That is quite an opening. So tell me, how many software developers have been convicted of patent infringement in this war? The claim that it relates to *every* software developer is a bit at odds with the US centric position in the rest of the article.
> Rather, each patent describes some practical idea, and says that anyone carrying out the idea can be sued.
You cannot patent an idea. You need to reduce it to practice. Protesting against patenting of ideas is like protesting against the sky being orange. Statements like this makes me wonder if he has asked a patent attorney first just to avoid barking up the wrong tree.
> So it’s clearer to call them “computational idea patents.”
Why is this better than "Computer implemented inventions"?
> That same year, it was estimated that Linux was .25 percent of the whole GNU/Linux system. Multiplying 300 by 400 we get the order-of-magnitude estimate that the system as a whole was threatened by around 100,000 patents.
A recent estimate puts the number of US patents in force at 2.1 millions
This includes arts such as pharmaceutics, mechanics and more. I find it hard to believe fully 5 percent of all patents should relate to Linux. Moreover, after KSR a lot of those patents will probably be invalid.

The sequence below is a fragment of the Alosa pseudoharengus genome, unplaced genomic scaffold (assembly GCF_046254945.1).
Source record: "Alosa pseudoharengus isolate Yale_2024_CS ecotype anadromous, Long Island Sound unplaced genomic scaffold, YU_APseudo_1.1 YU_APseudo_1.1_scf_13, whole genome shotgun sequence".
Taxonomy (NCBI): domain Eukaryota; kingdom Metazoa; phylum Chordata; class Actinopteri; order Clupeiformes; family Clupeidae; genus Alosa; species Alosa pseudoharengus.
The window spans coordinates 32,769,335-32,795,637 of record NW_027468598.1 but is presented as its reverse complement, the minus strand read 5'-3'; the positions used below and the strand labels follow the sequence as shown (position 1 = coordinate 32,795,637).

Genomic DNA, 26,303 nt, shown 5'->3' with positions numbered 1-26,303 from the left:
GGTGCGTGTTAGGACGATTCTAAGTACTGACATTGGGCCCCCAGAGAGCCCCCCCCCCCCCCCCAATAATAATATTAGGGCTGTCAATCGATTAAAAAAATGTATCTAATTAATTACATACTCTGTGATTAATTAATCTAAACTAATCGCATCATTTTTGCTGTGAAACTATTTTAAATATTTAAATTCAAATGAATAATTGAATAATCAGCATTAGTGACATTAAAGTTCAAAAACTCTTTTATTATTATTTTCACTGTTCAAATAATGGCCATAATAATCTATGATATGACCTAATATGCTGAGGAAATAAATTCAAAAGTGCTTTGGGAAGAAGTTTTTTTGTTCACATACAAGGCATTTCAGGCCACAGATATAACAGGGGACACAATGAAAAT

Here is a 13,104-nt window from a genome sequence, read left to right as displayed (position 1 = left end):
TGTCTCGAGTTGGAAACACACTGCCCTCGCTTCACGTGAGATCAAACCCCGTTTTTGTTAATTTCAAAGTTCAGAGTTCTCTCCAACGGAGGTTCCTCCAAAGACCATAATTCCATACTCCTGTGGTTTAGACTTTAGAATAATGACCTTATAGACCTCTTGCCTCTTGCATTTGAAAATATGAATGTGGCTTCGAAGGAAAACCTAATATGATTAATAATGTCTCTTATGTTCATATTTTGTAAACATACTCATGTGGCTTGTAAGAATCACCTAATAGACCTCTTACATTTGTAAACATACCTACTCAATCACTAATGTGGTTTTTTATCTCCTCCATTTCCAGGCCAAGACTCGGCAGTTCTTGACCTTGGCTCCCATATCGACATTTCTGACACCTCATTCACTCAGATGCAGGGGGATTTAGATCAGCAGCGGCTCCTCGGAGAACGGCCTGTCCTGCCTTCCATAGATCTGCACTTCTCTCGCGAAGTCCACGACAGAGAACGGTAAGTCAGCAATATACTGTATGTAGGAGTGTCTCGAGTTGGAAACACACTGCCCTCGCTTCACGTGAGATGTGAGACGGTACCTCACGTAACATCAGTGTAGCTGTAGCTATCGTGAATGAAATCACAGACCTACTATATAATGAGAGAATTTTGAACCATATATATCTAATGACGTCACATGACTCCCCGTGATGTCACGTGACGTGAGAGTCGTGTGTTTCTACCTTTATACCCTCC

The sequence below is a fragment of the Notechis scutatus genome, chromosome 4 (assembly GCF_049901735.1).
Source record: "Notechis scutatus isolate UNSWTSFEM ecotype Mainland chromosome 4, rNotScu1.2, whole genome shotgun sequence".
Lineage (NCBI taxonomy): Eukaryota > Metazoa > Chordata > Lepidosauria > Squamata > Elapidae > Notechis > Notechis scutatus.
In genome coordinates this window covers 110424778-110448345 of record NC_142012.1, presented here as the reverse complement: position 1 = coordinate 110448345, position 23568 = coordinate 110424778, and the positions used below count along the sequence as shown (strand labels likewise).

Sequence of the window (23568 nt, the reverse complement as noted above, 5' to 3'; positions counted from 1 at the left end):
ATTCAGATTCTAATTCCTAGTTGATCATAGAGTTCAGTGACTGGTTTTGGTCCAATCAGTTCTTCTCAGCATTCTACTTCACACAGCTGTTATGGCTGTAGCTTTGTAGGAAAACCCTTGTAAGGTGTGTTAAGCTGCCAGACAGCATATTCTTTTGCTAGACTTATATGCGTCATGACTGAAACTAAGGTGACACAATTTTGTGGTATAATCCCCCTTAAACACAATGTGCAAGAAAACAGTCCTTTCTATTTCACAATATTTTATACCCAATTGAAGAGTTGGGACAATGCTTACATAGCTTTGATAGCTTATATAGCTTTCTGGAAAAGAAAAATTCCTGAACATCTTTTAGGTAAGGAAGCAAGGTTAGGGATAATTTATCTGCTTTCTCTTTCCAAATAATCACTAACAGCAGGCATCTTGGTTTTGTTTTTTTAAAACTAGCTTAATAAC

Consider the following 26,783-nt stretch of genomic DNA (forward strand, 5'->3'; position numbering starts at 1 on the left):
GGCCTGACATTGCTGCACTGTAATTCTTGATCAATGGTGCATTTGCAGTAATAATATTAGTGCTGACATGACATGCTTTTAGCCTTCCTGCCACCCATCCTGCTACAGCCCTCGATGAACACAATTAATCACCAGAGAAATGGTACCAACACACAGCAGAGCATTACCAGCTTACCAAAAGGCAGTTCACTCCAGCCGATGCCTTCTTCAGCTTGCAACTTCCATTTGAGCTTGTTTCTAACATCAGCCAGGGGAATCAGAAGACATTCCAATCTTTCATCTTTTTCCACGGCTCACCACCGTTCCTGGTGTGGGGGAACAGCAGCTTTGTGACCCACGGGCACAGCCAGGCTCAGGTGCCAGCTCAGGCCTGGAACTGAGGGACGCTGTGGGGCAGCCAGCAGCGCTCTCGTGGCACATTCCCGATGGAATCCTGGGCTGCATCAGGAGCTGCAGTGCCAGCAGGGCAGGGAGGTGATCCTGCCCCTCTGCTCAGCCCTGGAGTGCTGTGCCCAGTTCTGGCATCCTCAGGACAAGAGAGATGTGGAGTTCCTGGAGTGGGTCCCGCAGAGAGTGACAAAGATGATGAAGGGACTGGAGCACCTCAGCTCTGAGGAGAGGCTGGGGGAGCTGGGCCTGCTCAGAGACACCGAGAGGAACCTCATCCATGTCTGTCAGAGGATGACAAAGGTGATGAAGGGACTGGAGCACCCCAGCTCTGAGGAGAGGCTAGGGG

> I don’t know whether Apple’s patents are “good quality,” but the better the patent’s “quality,” the more dangerous its threat.
Dangerous, in what way? Number of programmers that will go to jail or how hard it is to work around these? Quality as meant by for instance EPO relates to how change the procedures to improve legal certainty.
> We should legislate that developing, distributing, or running a program on generally used computing hardware does not constitute patent infringement.
The problem here is what constitutes "generally used computing hardware". Anyone who has worked on embedded systems would know that even embedded platforms are general in nature, the term used is COTS - commercial off the shelf. Much is implemented in FPGA which is also general. Cellphones, covered by a lot of patents, are also general platforms. What then is left?
The problem here is that Stallman brings up a lot of terms such as danger, quality, ideas, generally used computers and more, without providing a solid definition.
If Stallman is concerned about dangers to each and every programmer (as opposed to their employers) why not rather ask for an amendment that patents gives the right to exclude *commercial* use? Many European countries have this clause and allows for educational use of patented technology ( I am simplyfying a bit here).
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